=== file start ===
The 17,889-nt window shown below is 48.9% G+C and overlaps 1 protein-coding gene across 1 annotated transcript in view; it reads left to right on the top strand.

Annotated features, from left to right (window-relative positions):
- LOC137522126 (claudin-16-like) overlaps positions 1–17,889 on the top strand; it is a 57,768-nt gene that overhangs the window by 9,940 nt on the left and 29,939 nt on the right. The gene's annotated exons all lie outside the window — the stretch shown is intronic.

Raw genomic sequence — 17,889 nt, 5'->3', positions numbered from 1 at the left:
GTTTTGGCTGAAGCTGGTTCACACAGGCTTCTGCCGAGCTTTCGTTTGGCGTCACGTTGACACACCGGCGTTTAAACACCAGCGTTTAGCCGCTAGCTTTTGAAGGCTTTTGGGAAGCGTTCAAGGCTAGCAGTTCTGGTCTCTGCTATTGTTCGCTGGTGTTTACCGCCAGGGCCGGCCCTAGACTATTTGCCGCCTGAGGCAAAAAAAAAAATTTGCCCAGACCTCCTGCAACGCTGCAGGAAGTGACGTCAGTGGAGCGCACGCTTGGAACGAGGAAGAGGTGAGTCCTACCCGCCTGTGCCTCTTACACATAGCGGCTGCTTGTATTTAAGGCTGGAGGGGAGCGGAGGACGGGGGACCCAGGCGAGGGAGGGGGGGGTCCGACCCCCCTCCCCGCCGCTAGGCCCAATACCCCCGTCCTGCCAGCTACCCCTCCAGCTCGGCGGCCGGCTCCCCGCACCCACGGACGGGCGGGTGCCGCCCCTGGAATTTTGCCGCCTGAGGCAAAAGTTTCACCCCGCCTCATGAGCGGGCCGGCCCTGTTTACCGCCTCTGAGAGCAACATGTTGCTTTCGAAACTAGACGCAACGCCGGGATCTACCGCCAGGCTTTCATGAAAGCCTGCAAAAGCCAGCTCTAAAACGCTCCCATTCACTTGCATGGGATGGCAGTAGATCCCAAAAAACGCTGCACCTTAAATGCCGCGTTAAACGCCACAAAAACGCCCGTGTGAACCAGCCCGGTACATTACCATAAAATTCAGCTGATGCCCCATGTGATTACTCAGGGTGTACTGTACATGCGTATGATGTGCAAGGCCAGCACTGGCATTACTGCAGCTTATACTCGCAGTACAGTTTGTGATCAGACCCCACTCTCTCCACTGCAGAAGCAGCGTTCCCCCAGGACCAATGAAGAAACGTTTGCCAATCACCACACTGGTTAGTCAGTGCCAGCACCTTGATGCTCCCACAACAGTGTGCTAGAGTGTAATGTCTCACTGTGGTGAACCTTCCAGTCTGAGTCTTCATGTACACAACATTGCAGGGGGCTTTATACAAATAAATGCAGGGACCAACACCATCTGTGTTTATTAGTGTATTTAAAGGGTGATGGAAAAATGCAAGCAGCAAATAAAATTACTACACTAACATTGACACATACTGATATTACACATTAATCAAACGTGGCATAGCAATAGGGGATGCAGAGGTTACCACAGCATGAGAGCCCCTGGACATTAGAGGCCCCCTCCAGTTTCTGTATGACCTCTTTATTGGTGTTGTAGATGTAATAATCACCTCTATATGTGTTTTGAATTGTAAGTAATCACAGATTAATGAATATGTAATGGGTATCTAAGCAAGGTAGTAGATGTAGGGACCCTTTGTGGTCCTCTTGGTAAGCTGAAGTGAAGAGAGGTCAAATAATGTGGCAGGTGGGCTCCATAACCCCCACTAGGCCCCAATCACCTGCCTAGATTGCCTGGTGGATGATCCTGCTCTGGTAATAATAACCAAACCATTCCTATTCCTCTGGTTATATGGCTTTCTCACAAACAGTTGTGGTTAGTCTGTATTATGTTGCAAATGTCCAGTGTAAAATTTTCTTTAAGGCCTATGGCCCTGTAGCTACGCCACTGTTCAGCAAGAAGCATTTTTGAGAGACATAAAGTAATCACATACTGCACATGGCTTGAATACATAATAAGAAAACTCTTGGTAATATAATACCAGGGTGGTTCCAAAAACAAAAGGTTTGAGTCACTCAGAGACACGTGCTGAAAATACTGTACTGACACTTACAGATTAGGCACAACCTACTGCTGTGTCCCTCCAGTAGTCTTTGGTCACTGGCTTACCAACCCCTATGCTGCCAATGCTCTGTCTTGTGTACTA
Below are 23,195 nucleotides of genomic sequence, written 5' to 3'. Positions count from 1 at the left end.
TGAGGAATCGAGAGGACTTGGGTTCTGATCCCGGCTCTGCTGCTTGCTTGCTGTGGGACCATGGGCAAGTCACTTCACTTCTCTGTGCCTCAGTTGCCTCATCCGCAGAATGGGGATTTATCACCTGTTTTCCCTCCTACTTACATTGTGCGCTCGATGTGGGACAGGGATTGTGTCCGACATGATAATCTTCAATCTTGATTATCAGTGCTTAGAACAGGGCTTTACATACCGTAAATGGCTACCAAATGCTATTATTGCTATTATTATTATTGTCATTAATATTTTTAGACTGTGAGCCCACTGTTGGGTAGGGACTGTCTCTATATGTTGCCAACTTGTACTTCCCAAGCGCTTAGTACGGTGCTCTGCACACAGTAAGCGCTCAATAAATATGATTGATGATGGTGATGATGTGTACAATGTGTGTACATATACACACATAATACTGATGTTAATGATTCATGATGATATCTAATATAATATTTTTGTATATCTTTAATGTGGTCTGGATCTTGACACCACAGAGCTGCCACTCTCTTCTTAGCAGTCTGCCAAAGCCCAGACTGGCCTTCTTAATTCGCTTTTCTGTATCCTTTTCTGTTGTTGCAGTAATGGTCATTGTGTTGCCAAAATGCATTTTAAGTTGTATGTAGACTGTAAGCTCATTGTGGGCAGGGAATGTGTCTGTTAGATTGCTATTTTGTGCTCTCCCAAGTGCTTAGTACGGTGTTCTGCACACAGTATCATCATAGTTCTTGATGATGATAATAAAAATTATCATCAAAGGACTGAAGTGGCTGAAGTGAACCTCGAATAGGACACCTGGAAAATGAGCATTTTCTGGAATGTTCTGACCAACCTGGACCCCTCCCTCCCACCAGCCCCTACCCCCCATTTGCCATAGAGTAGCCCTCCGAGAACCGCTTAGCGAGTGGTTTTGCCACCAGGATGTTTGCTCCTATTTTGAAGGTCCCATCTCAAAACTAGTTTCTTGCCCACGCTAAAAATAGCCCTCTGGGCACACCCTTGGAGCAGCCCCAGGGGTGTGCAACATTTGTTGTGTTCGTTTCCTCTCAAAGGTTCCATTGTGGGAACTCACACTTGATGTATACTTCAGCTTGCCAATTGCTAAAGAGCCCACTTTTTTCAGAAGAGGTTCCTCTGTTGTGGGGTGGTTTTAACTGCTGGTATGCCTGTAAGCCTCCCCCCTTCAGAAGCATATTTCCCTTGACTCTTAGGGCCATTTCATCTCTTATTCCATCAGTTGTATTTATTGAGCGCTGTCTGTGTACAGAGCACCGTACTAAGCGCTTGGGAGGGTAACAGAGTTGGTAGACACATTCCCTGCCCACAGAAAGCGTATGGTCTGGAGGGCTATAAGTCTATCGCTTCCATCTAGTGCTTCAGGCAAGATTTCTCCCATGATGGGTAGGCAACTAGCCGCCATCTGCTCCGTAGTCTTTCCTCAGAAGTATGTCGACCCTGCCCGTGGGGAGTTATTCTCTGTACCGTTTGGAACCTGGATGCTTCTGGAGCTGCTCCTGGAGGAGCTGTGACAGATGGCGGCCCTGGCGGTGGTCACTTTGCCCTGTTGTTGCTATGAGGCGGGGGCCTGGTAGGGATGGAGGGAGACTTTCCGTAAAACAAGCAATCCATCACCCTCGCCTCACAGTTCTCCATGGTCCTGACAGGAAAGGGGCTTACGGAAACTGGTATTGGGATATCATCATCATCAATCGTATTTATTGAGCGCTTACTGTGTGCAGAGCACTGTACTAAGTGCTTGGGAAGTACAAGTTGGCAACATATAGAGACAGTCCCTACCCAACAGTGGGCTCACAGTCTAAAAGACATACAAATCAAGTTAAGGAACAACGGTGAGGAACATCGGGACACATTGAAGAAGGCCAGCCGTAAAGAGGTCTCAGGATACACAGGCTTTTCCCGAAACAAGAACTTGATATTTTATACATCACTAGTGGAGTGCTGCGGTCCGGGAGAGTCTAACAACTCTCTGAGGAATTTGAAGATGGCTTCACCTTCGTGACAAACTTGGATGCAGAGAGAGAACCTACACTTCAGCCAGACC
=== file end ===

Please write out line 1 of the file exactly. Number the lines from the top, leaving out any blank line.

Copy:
The 17,889-nt window shown below is 48.9% G+C and overlaps 1 protein-coding gene across 1 annotated transcript in view; it reads left to right on the top strand.